Welcome, I canít answer everything but Iíll comment a bit so your questions get bumped.

Paying the mortgage vs investing is hotly debated around here. Historically/mathematically investing is better. But it depends on your risk tolerance & also maybe what your GF wants. My partner is adamant on paying the mortgage. So I match them & have very little left for investing. A good middle ground, many here agree on, is max out your countries retirement tax advantages programs then put any extra on the mortgage.

If the market completely collapses and you loose all your money their is probably an alien invasion. I think historical crashes are around 30, max 50%. (But I didnít google this, Japan was scary. ) Basically you answered your own question. The market should rebound & you should just keep investing. Itís scary as hell to loose money on paper but if you donít sell it itís not lost. Also, be cautious of individual stocks, those can go to zero. But I do not know of ETFs that go to zero.

Lastly, letís look at the math with high taxes. You need 25K to live, but your country deducts 50% (Iím not sure if this is true, worst case). So you actually need to pull out 50k a year to be left with 25K.

So 50K*25= 1.25M stash.

To really figure it out check your tax rate. This gets complicated because it depends where you saved the money. A regular account would tax only the gains, a tax deferred retirement account would tax it all, and finally a tax free account would tax none of it (the TFSA for me in Canada). 

I hope some of this helps. Hopefully a fellow Norwegian can fill in a few more blanks.


webface

  • 5 O'Clock Shadow
  • *
  • Posts: 5
Re: Financial novice with questions regarding the simple math behind ER..
« Reply #2 on: January 31, 2018, 03:17:26 AM »
Thanks for your input!

So i understand there's no simple answer. I still have to get my GF on board with this either way. If we go the mortgage downpayment route then i'll either match her payments and invest the rest. Or i will make some kind of legal deal and pay more to get it down faster and then start investing heavier after it's gone.

Norway is a high tax country, yes, but at the moment im taxed at around 35-40% of my salary - and im gonna find out exactly how much. It goes up to around 50% max (on pure income tax) i think, but you need to have quite a bit higher income than me to get there.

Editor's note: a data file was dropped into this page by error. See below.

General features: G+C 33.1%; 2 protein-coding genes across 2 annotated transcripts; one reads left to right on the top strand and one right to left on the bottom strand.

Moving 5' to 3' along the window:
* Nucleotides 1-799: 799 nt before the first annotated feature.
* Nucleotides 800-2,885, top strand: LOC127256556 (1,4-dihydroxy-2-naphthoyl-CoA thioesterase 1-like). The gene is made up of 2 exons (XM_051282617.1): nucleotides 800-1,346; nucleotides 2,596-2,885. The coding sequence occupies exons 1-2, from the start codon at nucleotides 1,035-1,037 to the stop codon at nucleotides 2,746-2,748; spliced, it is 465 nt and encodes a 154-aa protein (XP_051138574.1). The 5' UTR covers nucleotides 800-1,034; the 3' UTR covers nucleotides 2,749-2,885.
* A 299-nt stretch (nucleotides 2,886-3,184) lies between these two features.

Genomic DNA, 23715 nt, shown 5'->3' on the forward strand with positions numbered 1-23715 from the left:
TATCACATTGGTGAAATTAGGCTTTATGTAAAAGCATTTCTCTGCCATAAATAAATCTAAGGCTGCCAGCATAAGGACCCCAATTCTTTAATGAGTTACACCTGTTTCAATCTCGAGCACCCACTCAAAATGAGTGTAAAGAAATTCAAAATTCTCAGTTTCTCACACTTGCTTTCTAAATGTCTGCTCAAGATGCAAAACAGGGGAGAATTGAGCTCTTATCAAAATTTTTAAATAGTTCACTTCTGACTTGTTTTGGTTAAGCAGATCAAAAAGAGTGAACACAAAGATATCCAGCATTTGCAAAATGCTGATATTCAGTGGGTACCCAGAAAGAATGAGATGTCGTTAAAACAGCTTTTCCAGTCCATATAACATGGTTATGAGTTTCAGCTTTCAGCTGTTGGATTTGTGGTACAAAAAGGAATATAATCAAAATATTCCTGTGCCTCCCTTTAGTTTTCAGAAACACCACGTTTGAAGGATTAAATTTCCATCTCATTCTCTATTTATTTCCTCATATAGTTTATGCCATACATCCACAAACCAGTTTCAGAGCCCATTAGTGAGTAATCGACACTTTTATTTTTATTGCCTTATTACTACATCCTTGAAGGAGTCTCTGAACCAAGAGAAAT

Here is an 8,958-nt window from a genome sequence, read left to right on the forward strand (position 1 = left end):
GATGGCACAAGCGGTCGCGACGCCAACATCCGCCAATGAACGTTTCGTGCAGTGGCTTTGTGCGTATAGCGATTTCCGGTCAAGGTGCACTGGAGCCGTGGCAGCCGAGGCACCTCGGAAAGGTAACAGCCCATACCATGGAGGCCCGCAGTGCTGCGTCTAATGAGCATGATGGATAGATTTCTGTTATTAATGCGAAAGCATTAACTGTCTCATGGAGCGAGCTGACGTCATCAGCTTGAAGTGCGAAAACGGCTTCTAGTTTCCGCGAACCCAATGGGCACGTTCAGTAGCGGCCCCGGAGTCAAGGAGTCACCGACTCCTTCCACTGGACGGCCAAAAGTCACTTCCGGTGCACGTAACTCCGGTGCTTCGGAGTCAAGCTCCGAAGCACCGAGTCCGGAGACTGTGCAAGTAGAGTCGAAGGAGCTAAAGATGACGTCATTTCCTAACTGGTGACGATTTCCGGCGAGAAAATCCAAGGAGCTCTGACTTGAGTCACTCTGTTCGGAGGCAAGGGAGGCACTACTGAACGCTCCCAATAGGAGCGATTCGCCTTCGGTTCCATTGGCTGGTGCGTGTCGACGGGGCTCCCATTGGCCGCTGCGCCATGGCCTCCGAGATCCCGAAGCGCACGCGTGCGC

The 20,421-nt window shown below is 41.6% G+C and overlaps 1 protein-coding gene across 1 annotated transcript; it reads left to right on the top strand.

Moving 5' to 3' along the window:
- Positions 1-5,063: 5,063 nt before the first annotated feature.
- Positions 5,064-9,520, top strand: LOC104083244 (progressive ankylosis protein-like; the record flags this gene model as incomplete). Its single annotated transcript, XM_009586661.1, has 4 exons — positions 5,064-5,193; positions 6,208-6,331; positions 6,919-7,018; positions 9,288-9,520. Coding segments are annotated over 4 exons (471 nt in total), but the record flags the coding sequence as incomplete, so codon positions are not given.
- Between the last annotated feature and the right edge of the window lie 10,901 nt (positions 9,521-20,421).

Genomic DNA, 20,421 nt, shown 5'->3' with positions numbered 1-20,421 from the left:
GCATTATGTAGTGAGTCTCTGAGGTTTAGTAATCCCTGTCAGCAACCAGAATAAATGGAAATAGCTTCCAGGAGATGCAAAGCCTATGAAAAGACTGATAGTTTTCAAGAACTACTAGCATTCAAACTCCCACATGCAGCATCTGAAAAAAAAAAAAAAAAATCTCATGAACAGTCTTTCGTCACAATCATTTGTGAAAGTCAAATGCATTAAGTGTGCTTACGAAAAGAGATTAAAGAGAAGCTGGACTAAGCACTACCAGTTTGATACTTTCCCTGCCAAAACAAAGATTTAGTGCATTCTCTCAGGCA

The annual take home income i listed is after tax (40k).

In your stash calculation you took 50K*25 . Isn't it supposed to be annual spending * 25? (to find stash requirement for 4%swr, if that's what you meant)

In that case it would be 25k*25 = 625k. That's still a lot, but absolutely in the realm of possibility.. What i'm most worried about is how the norwegian CGT rate of 25% will effect the % SWR when it comes to withdrawals in retirement. The total stash needed would probably just have to be higher than if i were in the US, but by what factor i dont know.

RichMoose

  • Pencil Stache
  • ****
  • Posts: 969
  • Location: Alberta
  • RiskManagement
    • The Rich Moose | A Better Canadian Finance Blog
Re: Financial novice with questions regarding the simple math behind ER..
« Reply #3 on: January 31, 2018, 09:12:19 AM »
The annual take home income i listed is after tax (40k).

In your stash calculation you took 50K*25 . Isn't it supposed to be annual spending * 25? (to find stash requirement for 4%swr, if that's what you meant)

In that case it would be 25k*25 = 625k. That's still a lot, but absolutely in the realm of possibility.. What i'm most worried about is how the norwegian CGT rate of 25% will effect the % SWR when it comes to withdrawals in retirement. The total stash needed would probably just have to be higher than if i were in the US, but by what factor i dont know.
Taxes are an expense. So while your personal spending might be NOK200,000, once you pay the taxes on the money you need you must adjust that up. (NOK200,000/0.75)= NOK$270,000 * 25 = ~NOK6.75 million or converted $875,000.
That extra $250,000 you need is for the tax liability only.

webface

  • 5 O'Clock Shadow
  • *
  • Posts: 5
Re: Financial novice with questions regarding the simple math behind ER..
« Reply #4 on: January 31, 2018, 10:00:06 AM »
That's exactly what i was looking for, and it was a lot simpler than i thought.. Thank you guys!